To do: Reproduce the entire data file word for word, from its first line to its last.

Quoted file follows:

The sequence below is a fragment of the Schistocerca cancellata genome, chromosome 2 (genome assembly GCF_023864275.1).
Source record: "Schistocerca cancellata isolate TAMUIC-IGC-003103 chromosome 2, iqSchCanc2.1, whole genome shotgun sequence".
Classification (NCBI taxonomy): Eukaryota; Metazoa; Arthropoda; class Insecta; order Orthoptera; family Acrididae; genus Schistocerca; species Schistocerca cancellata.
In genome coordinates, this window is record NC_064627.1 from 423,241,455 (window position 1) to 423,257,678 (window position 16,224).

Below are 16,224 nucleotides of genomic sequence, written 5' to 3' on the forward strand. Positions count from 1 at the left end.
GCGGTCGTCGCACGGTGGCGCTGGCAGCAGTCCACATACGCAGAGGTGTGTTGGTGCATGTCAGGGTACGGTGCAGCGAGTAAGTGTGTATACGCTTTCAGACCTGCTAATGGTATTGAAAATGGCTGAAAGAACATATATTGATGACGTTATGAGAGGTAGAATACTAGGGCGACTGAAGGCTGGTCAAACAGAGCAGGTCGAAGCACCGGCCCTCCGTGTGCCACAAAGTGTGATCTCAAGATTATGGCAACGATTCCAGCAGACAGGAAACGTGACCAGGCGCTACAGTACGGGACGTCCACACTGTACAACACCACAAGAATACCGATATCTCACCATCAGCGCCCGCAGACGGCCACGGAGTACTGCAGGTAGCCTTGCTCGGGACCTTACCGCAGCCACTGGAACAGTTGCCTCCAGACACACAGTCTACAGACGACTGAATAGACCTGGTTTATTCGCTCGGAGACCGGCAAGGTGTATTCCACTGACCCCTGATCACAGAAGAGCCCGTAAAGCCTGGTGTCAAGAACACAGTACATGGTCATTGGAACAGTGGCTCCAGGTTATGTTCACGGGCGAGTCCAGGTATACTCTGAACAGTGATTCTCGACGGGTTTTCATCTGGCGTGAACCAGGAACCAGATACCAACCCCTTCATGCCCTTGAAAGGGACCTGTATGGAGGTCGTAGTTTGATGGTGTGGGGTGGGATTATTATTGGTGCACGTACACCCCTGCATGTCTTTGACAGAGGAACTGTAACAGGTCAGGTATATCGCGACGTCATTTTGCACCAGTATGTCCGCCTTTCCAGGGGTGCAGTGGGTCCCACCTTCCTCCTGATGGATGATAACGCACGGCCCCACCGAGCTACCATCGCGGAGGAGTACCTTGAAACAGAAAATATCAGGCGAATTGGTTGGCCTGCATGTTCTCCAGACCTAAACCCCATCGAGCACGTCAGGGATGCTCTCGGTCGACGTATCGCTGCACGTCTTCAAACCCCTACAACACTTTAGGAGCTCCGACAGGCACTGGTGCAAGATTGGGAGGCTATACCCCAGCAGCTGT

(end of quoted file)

The sequence below is a fragment of the Schistocerca cancellata genome, chromosome 2 (genome assembly GCF_023864275.1).
Source record: "Schistocerca cancellata isolate TAMUIC-IGC-003103 chromosome 2, iqSchCanc2.1, whole genome shotgun sequence".
Classification (NCBI taxonomy): Eukaryota; Metazoa; Arthropoda; class Insecta; order Orthoptera; family Acrididae; genus Schistocerca; species Schistocerca cancellata.
In genome coordinates, this window is record NC_064627.1 from 423,241,455 (window position 1) to 423,257,678 (window position 16,224).

Below are 16,224 nucleotides of genomic sequence, written 5' to 3' on the forward strand. Positions count from 1 at the left end.
GCGGTCGTCGCACGGTGGCGCTGGCAGCAGTCCACATACGCAGAGGTGTGTTGGTGCATGTCAGGGTACGGTGCAGCGAGTAAGTGTGTATACGCTTTCAGACCTGCTAATGGTATTGAAAATGGCTGAAAGAACATATATTGATGACGTTATGAGAGGTAGAATACTAGGGCGACTGAAGGCTGGTCAAACAGAGCAGGTCGAAGCACCGGCCCTCCGTGTGCCACAAAGTGTGATCTCAAGATTATGGCAACGATTCCAGCAGACAGGAAACGTGACCAGGCGCTACAGTACGGGACGTCCACACTGTACAACACCACAAGAATACCGATATCTCACCATCAGCGCCCGCAGACGGCCACGGAGTACTGCAGGTAGCCTTGCTCGGGACCTTACCGCAGCCACTGGAACAGTTGCCTCCAGACACACAGTCTACAGACGACTGAATAGACCTGGTTTATTCGCTCGGAGACCGGCAAGGTGTATTCCACTGACCCCTGATCACAGAAGAGCCCGTAAAGCCTGGTGTCAAGAACACAGTACATGGTCATTGGAACAGTGGCTCCAGGTTATGTTCACGGGCGAGTCCAGGTATACTCTGAACAGTGATTCTCGACGGGTTTTCATCTGGCGTGAACCAGGAACCAGATACCAACCCCTTCATGCCCTTGAAAGGGACCTGTATGGAGGTCGTAGTTTGATGGTGTGGGGTGGGATTATTATTGGTGCACGTACACCCCTGCATGTCTTTGACAGAGGAACTGTAACAGGTCAGGTATATCGCGACGTCATTTTGCACCAGTATGTCCGCCTTTCCAGGGGTGCAGTGGGTCCCACCTTCCTCCTGATGGATGATAACGCACGGCCCCACCGAGCTACCATCGCGGAGGAGTACCTTGAAACAGAAAATATCAGGCGAATTGGTTGGCCTGCATGTTCTCCAGACCTAAACCCCATCGAGCACGTCAGGGATGCTCTCGGTCGACGTATCGCTGCACGTCTTCAAACCCCTACAACACTTTAGGAGCTCCGACAGGCACTGGTGCAAGATTGGGAGGCTATACCCCAGCAGCTGT